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INTRODUCTION Explosive volcanism provides a unique and locally abundant source of sediment to many of Earth’s subaerial and subaqueous environments (Fisher and Smith, 1991), resulting in a wide range of volcaniclastic deposits (White, 2000). Moreover, rapid input of abundant volcanic detritus can result in sedimentary responses not encountered in nonvolcanic areas where the sedimentation rates either are relatively low or do not fluctuate so rapidly (e.g., Manville, 2002). In this paper, we introduce a unique volcaniclastic deposit from Jeju Island, Korea (Fig. 1), which we interpret as having resulted from syneruption reworking of volcanic detritus derived from pyroclastic clouds passing over water in a shallow sea. Here we show that the deposit accumulated in a very short period of time with extremely high sedimentation rate and could record the ordinary or fair-weather processes in the depositional site, which couldn’t be recorded by nonvolcaniclastic deposits. This finding illustrates that significant information on paleoenvironmental conditions can be retrieved from such volcaniclastic deposits in addition to the nature of past volcanic eruptions.



ABSTRACT Explosive volcanism results in a wide range of volcaniclastic deposits in many of Earth’s subaerial and subaqueous environments. In this paper, we introduce a unique, shallow-marine volcaniclastic deposit from Jeju Island, Korea, for which the materials were transported to the water surface by pyroclastic clouds and then settled from the surface as they were entrained in the water. The deposition occurred under alternating currents and still waters, which is most plausibly attributed to tidal processes. Mud flasers or drapes intercalated in the deposit, which indicate periods of slack water during tidal cycles, suggest that the deposit accumulated in a very short period of a fortnight or a month, about a million times faster than the adjacent sedimentary strata. Because of the unusually high sedimentation rate, the volcaniclastic deposit could record the “usual” fair-weather processes in the depositional site at a resolution that is almost never provided by ordinary sedimentary deposits. This finding highlights the biases in Earth’s stratigraphic records and teaches us that volcanic deposits, commonly regarded as the products of catastrophic events, can in some cases record more faithfully the ordinary and usual processes that nonvolcanic deposits cannot.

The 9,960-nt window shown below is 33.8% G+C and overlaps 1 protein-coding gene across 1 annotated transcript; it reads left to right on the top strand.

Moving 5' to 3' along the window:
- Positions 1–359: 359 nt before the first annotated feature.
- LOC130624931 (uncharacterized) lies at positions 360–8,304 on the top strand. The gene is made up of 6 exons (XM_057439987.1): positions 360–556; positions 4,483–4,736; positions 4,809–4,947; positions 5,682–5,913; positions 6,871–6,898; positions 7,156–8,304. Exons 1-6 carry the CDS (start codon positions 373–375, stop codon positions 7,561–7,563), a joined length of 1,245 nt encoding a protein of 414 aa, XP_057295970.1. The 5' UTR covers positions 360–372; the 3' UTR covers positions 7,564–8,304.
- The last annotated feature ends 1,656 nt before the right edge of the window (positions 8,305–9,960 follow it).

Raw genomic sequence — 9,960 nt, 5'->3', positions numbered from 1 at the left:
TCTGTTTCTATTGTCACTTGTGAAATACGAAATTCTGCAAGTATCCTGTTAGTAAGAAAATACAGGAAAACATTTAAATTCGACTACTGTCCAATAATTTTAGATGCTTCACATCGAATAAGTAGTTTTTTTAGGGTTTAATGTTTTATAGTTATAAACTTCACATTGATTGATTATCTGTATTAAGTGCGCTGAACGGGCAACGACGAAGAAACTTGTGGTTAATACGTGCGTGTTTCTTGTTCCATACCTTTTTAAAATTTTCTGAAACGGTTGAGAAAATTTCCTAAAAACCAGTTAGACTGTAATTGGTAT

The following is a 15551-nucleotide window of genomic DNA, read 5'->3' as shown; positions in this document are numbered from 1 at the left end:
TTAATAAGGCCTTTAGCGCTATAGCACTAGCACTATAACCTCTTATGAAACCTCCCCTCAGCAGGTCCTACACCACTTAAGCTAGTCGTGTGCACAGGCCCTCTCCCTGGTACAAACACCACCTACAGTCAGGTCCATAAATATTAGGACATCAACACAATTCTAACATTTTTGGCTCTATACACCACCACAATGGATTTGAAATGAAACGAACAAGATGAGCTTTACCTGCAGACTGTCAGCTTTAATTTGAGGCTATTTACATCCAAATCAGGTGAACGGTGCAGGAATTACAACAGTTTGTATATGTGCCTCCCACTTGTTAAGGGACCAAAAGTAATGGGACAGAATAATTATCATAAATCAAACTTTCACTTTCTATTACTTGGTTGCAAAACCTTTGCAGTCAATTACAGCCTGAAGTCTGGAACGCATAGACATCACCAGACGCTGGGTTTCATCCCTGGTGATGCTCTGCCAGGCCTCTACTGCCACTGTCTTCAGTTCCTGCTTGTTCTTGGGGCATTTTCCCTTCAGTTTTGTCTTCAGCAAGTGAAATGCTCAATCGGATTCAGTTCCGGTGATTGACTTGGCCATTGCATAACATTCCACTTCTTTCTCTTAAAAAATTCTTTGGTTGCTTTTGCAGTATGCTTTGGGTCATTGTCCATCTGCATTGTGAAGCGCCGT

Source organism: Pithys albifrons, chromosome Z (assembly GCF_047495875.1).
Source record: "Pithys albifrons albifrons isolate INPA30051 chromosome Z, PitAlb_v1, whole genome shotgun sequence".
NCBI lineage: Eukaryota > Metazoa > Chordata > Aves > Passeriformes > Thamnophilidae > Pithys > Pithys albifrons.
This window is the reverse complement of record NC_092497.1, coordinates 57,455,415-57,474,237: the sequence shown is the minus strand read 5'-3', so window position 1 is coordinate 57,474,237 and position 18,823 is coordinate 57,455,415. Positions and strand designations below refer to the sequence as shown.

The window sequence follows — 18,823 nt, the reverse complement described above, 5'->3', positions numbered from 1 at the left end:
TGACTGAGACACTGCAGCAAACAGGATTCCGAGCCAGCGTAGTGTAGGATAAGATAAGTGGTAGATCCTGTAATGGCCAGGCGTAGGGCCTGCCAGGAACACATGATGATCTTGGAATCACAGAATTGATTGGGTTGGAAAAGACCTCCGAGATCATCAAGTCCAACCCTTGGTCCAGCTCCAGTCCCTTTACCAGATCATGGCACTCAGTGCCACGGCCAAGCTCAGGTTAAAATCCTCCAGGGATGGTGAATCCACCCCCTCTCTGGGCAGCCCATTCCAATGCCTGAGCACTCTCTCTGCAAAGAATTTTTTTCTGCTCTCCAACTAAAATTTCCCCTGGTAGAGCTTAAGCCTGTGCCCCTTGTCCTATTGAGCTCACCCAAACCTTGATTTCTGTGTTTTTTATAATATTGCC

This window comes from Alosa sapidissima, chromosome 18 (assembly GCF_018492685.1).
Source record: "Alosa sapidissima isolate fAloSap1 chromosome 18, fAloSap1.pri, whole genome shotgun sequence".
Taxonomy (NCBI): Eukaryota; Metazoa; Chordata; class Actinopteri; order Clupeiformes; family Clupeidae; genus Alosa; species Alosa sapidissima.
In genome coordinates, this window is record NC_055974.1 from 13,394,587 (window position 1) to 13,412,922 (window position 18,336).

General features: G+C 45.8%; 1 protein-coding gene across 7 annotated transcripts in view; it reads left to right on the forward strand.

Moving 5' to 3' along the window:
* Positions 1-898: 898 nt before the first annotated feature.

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Seoguipo Harbor

Figure 1. Physiographic setting and outcrop location. A: Bathymetry and the distribution of tidal sand ridges (elongate black bars) in the southeastern Yellow Sea (after Shinn et al., 2007). The tidal sand ridges are now moribund but were generated when sea level was lower than at present. B: Outcrop location of the Seoguipo Formation exposed beneath a 0.4 Ma hawaiite lava. Bathymetric and topographic contours are in meters.